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Obamacare and Video Games

October 23, 2012 Leave a comment

To my readers, although I lean right, I’m impressed NOT with our Congress as a whole, and neither President Obama nor Governor Romney are really lighting any fires winning my meager vote of one.  That said, I appreciate the fact you can actually get to things like the Affordable Care Act online these days (over on the appropriately named healthcare.gov domain) as it certainly makes it easy for you to do your own research.  For a last bit of disclaimernessness — I’m a very active person.  I love golf, basketball, soccer, football, walking, working outside, playing with the dog — in general, being as far away from a keyboard and monitor as possible.  As a professional software developer, if I’m not “typing”, I’m not working.  It puts a premium on being active, big time.  I also love my video games — enough to want to write my own — and will play them until the day I die.

So what’s Obamacare got to do with Video Games?  As an aspiring Indie Game Developer I was hoping very little, but found a simple “video games” search of the ACA document proved otherwise:

That excerpt is taken from the certified, passed version of the law.  I welcome comments on the the documented link of video gaming and obesity and inactivity, and I do understand the stereotyping, but aspiring Wii, Microsoft Kinect, or Playstation Move developers are out of luck here.  Wii Fit is almost a contradiction in terms!  I see plenty of mention about tobacco and alcohol, but none with such a direct reference to obesity and inactivity?  What about people who make “games” for use in gyms on stair climbers or stationary bikes?  Why is it called a beer belly and not a Nintendo belly?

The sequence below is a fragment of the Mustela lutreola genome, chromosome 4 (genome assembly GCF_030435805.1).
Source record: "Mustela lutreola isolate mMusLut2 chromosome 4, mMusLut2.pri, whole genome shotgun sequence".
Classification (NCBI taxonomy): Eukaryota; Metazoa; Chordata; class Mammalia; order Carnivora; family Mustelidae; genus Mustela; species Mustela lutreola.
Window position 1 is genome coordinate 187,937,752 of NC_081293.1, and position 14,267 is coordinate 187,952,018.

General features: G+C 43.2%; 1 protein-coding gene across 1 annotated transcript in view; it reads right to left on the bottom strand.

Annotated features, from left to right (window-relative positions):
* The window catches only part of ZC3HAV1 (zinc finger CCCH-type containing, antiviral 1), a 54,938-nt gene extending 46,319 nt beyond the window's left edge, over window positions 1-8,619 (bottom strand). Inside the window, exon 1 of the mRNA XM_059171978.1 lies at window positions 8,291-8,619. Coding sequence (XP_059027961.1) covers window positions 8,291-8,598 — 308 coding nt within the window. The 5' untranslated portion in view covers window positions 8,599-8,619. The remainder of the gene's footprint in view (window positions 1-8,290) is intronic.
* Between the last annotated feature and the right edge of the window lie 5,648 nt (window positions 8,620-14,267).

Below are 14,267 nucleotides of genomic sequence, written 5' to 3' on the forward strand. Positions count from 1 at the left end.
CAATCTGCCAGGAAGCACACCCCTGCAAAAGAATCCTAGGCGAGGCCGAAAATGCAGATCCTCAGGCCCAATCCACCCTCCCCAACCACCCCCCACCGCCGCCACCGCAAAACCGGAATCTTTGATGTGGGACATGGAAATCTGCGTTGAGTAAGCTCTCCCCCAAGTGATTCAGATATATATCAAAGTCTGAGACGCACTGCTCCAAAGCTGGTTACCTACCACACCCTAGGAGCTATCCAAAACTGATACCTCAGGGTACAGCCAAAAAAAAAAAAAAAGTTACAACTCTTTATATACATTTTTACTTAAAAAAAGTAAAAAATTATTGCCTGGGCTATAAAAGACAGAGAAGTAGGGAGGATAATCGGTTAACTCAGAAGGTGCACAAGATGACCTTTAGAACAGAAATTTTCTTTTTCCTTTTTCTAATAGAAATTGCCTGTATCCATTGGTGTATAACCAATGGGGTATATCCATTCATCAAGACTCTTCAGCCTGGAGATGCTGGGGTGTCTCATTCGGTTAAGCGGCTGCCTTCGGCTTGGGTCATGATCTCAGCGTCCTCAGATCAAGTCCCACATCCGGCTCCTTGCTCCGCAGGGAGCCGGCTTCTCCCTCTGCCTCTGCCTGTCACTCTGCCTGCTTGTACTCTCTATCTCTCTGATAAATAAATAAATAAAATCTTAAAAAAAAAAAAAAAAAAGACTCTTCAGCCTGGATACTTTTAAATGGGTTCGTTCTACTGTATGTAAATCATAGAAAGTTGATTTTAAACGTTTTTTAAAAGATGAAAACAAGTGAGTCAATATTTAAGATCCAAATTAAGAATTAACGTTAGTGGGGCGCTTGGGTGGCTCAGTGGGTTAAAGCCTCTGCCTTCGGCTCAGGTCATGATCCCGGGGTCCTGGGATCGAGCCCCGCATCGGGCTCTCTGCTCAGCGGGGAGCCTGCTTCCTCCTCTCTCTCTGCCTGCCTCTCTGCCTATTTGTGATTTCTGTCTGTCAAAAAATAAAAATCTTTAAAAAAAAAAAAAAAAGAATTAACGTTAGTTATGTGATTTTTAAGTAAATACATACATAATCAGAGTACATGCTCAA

For reference, this Federal Prohibition falls in the legislation hierarchy is here

Title IV – PREVENTION OF CHRONIC DISEASE AND IMPROVING PUBLIC HEALTH
Subtitle C – Creating Healthier Communities
Sec. 4201 – Community Transformation Grants

So if your community is in dire need of a Transformation Grant, the prohibition states is that in order to be eligible for said competitive grant, a video game must not be a part of your attempt at any manner of physical or emotional improvement to the world.  I wonder how the larger US game studios fit into this mold.  They are mandated to pay fines or provide healthcare to their employees, encouraged to implement wellness programs, and in the same stroke are called out in the law as being the manufacturers of the very problems that this legislation intends to prevent!

In reality, the story is _someone_ in Congress had the “video game axe” to grind and went ahead and wrote (slipped in?) that one single short paragraph and our President signed it into law.  What we all need to be concerned about is how long it will be before “other activities” are as individually defined.  It is clearly stated here that video games make you both obese and inactive.  What’s next on the list?

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